Monday, March 14, 2011

Until further notice, do not use “fallout” metaphorically when talking about the Japanese earthquake

Responsible creation of information sometimes requires that writers become explicitly aware of the metaphors they use.  This is hard because metaphors are everywhere and most of them are subconscious.  (In the previous sentence, hard, everywhere, and the sub- of subconscious are all metaphorical.)  Full-time, permanent attention to every metaphor we use would be paralyzing.

Nevertheless, attention must be paid.  Years ago I tut-tutted the prose of some engineering students who used the word “bypass” metaphorically (e.g., Our method bypasses many of the intricacies of more invasive surgeries…) in a paragraph that was comparing medical responses to clogged cardiac arteries.  A previous sentence (in the very same paragraph!) had mentioned coronary bypass surgery. 

The students grumbled that they had used the word bypass in a completely legitimate way so they should not be penalized.  My point to them: When comparing cardiac interventions, readers are almost guaranteed to misinterpret a metaphorical use of the word bypass. Metaphorical use of the word is frequently legitimate, but in this context, using it metaphorically imposes an unnecessary cognitive burden on readers, who will naturally think about bypassing arteries in physical space, not bypassing intricacies in abstract space.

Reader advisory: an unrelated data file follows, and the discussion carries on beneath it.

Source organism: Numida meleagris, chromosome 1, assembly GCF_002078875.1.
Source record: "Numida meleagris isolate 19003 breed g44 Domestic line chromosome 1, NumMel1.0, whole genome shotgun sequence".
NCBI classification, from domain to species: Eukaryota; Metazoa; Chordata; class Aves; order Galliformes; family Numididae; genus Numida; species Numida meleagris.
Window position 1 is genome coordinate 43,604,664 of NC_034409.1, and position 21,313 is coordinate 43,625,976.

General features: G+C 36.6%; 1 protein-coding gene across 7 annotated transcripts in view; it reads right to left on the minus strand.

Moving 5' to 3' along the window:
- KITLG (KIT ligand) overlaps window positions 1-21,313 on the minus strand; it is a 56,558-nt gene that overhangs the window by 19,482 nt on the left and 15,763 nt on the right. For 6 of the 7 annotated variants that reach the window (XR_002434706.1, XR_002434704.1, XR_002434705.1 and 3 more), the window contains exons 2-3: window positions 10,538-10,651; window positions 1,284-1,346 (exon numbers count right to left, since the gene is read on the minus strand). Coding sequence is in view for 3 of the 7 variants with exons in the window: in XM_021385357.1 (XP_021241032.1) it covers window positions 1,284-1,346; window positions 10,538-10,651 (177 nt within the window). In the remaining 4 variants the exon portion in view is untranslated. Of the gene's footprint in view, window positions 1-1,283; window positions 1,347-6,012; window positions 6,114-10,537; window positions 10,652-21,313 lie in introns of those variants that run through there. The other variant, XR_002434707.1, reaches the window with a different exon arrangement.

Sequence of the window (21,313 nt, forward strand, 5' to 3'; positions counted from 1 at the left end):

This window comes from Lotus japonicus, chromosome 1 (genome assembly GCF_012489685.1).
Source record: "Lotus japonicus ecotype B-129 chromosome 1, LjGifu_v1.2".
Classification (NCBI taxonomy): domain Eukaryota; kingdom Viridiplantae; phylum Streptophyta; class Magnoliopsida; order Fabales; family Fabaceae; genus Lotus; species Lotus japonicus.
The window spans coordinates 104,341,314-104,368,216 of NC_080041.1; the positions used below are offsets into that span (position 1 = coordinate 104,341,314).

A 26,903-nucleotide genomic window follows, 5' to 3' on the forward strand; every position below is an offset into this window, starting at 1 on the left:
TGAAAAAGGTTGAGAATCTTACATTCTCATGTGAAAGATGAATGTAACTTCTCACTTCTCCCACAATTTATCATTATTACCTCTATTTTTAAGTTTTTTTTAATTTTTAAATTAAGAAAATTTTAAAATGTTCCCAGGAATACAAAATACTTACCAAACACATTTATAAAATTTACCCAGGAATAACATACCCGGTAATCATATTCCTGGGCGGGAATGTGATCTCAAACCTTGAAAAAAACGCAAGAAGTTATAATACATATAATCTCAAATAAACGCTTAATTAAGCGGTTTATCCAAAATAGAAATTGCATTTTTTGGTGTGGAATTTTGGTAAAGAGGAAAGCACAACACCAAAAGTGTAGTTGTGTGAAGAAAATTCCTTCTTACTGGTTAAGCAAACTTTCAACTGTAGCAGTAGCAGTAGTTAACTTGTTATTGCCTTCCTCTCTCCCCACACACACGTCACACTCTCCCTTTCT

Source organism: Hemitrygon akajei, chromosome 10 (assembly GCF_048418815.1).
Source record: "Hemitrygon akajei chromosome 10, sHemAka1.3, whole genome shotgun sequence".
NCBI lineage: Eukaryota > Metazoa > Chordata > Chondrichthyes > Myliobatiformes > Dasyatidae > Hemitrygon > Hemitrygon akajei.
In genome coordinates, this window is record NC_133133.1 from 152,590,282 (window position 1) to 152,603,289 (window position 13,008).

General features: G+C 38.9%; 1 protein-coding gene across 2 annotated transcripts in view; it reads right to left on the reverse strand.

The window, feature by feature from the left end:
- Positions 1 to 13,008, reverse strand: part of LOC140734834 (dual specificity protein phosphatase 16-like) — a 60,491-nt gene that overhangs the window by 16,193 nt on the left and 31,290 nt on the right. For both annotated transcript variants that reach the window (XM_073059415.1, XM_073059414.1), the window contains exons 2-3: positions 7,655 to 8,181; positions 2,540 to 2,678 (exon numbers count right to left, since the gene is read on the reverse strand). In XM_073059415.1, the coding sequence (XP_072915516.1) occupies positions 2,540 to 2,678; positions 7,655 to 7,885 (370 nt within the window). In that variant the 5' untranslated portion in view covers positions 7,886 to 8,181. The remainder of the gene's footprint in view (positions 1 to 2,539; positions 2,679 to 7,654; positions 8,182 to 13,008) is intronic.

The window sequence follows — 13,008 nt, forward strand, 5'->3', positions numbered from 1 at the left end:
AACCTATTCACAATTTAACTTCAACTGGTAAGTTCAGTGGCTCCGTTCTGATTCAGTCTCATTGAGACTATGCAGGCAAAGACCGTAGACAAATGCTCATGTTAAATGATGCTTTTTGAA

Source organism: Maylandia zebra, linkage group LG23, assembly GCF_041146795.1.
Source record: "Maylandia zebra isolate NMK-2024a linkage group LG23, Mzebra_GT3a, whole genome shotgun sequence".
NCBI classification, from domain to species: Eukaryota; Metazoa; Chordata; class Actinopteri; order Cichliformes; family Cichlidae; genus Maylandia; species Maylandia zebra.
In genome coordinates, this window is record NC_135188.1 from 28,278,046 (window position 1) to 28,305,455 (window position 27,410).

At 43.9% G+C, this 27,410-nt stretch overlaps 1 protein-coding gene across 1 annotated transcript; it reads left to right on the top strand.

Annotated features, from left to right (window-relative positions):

Today is a good day to apply the same principle of good writing to the word fallout.  Some quick internet search reveals the following examples:

  • BAD:  An irresponsible headline atop a story on the website of the Toronto Star:  TXL opens lower as investors assess fallout of Japan disaster.
  • GOOD:  The use of an adjective (economic) to clearly eliminate the terrifying interpretation of fallout as nuclear fallout (from a story in the Wall Street Journal on line):  European stocks fell Monday, led by the insurance sector as investors worried about the economic fallout from the Japanese earthquake and resultant tsunami.
  • BAD:  A sentence from an AFP News StoryEurope's main stock markets fell Monday, hit by fallout from the devastating earthquake and tsunami in Japan…
  • VERY BAD: A sub-headline from a story on  U.S. stock index futures fell on Monday as investors fretted about the fallout from Japan's massive earthquake and tsunami.  This one qualifies as VERY BAD because even after parsing and interpreting the entire sentence, readers cannot tell whether the word fallout refers to a physical phenomenon (nuclear fallout) or a metaphorical phenomenon (economic disruption).

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